How quickly can a shift in molar mass be detected with RT-MALS?

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Molar mass and size is measured in real-time in ultraDAWN. However, there is a lag time for when a change in molar mass will be seen in ultraDAWN relative to when it actually occurs in the reactor or sample chamber. The lag time depends on the specific configuration. The figure below shows the configuration for in-line RT-MALS.

The in-line RT-MALS configuration is ideal for continuous processes that take place at flows of 5 mL/min or lower, such as microfluidic drug encapsulation or chromatographic purification steps. In-line RT-MALS provides the shortest feedback loop while the ultraDAWN samples the entire process stream. In this configuration the lag time can be as low as 2-3 seconds.

The figure below shows the configuration for on-line RT-MALS.

The on-line RT-MALS configuration can be used when the process flow is greater than 5 mL/min, or when the process takes place entirely within a vessel such as a reactor. In this configuration, a bypass stream is diverted from the manufacturing process and a quaternary pump is used to deliver the sample into ultraDAWN. In this configuration, the lag time can be as low as 15-20 seconds.

Utilizing a quaternary pump is essential when the sample is highly viscous (>15 cP) or when the sample exhibits high self-interactions. In these cases, the quaternary pump can reduce the viscosity and self-interactions by mixing the bypass stream with the sample formulation. An important consequence of this mixing is an increase in the lag time which is directly proportional to the dilution factor. Thus, a tenfold dilution will result in a tenfold increase in lag time.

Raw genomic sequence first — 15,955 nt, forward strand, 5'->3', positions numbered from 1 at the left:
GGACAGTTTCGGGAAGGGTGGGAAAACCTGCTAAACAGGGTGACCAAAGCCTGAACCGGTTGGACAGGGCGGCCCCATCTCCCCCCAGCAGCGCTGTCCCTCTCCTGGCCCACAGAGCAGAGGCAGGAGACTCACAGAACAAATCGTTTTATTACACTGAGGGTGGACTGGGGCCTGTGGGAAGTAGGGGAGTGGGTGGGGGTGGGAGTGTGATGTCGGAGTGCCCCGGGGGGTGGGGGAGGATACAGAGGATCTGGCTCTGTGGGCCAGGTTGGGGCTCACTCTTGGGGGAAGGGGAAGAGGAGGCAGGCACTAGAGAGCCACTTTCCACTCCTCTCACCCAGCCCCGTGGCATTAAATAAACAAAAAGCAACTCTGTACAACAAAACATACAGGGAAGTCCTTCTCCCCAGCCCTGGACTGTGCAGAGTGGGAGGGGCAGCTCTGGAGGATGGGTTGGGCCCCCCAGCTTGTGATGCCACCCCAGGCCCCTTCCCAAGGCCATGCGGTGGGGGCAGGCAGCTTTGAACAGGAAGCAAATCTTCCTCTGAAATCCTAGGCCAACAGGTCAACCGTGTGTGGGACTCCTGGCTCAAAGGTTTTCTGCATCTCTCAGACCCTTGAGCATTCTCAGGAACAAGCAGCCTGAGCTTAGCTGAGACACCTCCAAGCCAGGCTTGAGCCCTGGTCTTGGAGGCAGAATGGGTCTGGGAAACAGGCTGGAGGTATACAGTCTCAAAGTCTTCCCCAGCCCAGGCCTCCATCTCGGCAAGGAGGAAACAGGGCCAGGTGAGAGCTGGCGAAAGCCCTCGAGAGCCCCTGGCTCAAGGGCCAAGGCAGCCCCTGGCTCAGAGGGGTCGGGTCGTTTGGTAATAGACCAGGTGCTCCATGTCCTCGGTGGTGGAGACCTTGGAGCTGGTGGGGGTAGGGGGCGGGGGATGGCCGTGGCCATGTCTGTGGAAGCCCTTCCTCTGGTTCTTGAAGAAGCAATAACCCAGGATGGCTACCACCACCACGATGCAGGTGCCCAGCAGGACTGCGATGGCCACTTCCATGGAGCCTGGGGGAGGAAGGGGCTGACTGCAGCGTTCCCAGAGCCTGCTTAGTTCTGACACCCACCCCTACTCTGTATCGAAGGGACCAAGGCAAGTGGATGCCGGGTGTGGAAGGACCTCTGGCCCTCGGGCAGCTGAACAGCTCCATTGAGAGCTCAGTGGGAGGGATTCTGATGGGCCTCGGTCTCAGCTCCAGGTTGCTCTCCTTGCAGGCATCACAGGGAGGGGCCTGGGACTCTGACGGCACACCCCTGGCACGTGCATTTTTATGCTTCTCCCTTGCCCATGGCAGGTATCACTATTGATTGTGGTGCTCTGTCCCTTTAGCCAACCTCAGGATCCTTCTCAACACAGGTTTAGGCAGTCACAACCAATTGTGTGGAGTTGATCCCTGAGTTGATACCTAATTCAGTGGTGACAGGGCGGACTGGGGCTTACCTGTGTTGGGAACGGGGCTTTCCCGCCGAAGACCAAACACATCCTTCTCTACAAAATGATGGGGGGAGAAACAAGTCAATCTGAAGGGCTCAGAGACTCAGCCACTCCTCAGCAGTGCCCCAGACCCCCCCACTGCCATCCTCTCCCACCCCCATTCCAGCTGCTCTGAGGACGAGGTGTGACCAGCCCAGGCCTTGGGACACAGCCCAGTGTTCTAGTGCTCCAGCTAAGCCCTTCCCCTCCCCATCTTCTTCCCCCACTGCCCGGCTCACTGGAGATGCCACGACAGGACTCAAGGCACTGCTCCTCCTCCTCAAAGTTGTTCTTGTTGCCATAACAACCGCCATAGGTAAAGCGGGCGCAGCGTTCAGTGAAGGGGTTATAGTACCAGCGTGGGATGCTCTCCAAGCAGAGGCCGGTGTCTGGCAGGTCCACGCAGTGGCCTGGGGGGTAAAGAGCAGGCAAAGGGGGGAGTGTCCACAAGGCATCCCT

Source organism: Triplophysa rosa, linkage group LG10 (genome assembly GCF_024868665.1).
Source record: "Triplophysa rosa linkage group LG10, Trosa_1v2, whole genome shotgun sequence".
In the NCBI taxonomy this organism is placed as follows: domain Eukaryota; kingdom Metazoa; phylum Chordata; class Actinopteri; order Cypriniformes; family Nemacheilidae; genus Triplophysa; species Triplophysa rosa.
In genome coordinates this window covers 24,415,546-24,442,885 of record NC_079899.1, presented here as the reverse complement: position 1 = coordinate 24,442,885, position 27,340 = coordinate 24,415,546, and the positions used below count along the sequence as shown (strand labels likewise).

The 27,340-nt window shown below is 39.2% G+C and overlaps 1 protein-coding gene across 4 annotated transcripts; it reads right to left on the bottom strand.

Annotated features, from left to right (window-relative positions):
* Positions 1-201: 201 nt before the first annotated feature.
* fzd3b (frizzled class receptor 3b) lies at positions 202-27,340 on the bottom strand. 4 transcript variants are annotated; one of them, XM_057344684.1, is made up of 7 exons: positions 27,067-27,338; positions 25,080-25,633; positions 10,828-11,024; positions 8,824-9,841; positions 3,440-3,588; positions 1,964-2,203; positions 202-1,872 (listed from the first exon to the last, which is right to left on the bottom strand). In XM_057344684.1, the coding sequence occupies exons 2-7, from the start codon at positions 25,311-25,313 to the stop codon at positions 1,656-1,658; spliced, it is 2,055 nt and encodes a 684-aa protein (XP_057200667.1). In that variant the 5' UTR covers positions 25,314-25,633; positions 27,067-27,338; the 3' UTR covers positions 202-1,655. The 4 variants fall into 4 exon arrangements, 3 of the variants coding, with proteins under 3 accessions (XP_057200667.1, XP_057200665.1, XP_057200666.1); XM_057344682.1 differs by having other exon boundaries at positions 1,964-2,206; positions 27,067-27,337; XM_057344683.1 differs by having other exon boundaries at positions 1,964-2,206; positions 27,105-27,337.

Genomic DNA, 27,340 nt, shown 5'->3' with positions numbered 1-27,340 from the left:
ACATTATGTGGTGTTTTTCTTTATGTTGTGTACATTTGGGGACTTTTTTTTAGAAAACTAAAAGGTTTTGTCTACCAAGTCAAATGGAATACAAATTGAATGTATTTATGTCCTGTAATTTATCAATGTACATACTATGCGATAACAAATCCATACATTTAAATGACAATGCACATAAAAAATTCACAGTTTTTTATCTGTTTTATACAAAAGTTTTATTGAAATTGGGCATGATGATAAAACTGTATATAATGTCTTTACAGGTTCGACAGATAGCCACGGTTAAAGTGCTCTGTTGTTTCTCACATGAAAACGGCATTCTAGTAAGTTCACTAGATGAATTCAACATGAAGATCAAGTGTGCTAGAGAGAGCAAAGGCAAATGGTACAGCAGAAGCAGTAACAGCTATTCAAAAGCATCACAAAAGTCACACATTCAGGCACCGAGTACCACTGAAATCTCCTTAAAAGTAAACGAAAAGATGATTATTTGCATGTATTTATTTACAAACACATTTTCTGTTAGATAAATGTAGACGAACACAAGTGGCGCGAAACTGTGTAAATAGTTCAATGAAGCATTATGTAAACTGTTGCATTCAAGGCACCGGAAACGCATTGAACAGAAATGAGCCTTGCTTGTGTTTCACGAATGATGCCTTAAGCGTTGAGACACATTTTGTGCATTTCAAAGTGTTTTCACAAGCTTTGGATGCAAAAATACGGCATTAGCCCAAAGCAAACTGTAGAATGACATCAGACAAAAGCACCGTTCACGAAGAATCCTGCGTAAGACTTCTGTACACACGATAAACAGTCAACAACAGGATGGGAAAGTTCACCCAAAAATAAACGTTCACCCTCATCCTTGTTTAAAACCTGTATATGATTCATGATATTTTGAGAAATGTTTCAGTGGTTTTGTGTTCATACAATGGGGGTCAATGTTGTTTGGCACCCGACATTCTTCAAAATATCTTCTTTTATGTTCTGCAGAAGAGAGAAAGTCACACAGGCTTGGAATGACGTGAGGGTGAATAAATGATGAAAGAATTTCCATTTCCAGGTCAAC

The technical term for lag time is referred to as the Residence Time Delay (RTD) which depends on the flow rate, tubing inner diameter, tubing length, presence/absence of pump, and sample dilution factor. Highly viscous samples (>15 cP) require a larger inner diameter tubing to reduce backpressure. Utilizing a larger inner diameter increases the RTD since the sample must pass thru a larger volume to arrive at ultraDAWN. The Residence Time Delay (RTD) is defined by the equation below.

VP = Delay volume in the pump. Typically 1 mL.
VL = Volume per meter of sample tubing.
L = Length of the sample tubing in meters. Typically 1 m.
f = Flow rate in mL/min. Typically 1-5 mL/min.

The Volume per meter of sample tubing (VL) is defined by equation below.

The Tubing Inner Diameter can be set to 0.030 or 0.0625 inches.

The table below shows the RTD for 0.030 or 0.0625 inch Tubing Inner Diameter and for different sample dilutions.

Relative Time Delay

Tubing Inner Diameter (inch) Flow rate (mL/min) No Sample Dilution (sec) Five Fold Sample Dilution (sec)
0.03 5 17 87
0.0625 5 36 180
0.03 1 87
0.0625 1 180


Calculate the RTD with the following assumptions:

  • L = Length of the sample tubing in meters = 1 meter
  • f = Flow rate in mL/min = 1 mL/min
  • VP = Delay volume in the pump = 1 mL
  • Tubing Inner Diameter = 0.0625 inches (0.15875 cm)
  • No sample dilution


A change in molar mass in the reactor will be seen approximately three minutes later in ultraDAWN for this configuration.

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